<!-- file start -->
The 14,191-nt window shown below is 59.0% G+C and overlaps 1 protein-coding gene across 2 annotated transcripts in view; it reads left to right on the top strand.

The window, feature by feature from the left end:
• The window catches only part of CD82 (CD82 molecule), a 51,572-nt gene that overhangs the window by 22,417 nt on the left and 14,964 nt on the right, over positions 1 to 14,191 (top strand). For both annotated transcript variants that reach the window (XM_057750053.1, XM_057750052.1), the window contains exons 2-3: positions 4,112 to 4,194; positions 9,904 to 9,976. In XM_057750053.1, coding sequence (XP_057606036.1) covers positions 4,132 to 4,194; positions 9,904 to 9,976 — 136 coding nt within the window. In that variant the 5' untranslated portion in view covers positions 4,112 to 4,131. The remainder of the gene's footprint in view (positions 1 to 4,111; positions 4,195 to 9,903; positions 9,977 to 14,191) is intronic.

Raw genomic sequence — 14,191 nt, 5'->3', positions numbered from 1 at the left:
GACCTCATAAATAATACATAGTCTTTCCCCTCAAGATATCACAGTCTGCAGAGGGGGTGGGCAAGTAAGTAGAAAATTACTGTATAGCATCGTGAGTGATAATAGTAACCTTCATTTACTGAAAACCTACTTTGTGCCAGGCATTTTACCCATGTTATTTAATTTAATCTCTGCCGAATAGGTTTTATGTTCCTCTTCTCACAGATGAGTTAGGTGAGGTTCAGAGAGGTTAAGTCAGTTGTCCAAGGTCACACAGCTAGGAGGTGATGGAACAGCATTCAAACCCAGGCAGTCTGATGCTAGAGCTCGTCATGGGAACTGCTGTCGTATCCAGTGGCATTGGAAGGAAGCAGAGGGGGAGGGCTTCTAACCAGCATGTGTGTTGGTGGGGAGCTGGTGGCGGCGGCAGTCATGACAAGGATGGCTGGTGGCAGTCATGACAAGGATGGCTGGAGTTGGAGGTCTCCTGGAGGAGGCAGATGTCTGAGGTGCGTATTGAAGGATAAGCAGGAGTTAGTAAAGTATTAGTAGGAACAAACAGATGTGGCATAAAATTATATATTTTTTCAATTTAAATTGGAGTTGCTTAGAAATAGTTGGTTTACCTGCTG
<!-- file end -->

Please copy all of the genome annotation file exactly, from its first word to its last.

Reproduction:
The 14,191-nt window shown below is 59.0% G+C and overlaps 1 protein-coding gene across 2 annotated transcripts in view; it reads left to right on the top strand.

The window, feature by feature from the left end:
• The window catches only part of CD82 (CD82 molecule), a 51,572-nt gene that overhangs the window by 22,417 nt on the left and 14,964 nt on the right, over positions 1 to 14,191 (top strand). For both annotated transcript variants that reach the window (XM_057750053.1, XM_057750052.1), the window contains exons 2-3: positions 4,112 to 4,194; positions 9,904 to 9,976. In XM_057750053.1, coding sequence (XP_057606036.1) covers positions 4,132 to 4,194; positions 9,904 to 9,976 — 136 coding nt within the window. In that variant the 5' untranslated portion in view covers positions 4,112 to 4,131. The remainder of the gene's footprint in view (positions 1 to 4,111; positions 4,195 to 9,903; positions 9,977 to 14,191) is intronic.

Raw genomic sequence — 14,191 nt, 5'->3', positions numbered from 1 at the left:
GACCTCATAAATAATACATAGTCTTTCCCCTCAAGATATCACAGTCTGCAGAGGGGGTGGGCAAGTAAGTAGAAAATTACTGTATAGCATCGTGAGTGATAATAGTAACCTTCATTTACTGAAAACCTACTTTGTGCCAGGCATTTTACCCATGTTATTTAATTTAATCTCTGCCGAATAGGTTTTATGTTCCTCTTCTCACAGATGAGTTAGGTGAGGTTCAGAGAGGTTAAGTCAGTTGTCCAAGGTCACACAGCTAGGAGGTGATGGAACAGCATTCAAACCCAGGCAGTCTGATGCTAGAGCTCGTCATGGGAACTGCTGTCGTATCCAGTGGCATTGGAAGGAAGCAGAGGGGGAGGGCTTCTAACCAGCATGTGTGTTGGTGGGGAGCTGGTGGCGGCGGCAGTCATGACAAGGATGGCTGGTGGCAGTCATGACAAGGATGGCTGGAGTTGGAGGTCTCCTGGAGGAGGCAGATGTCTGAGGTGCGTATTGAAGGATAAGCAGGAGTTAGTAAAGTATTAGTAGGAACAAACAGATGTGGCATAAAATTATATATTTTTTCAATTTAAATTGGAGTTGCTTAGAAATAGTTGGTTTACCTGCTG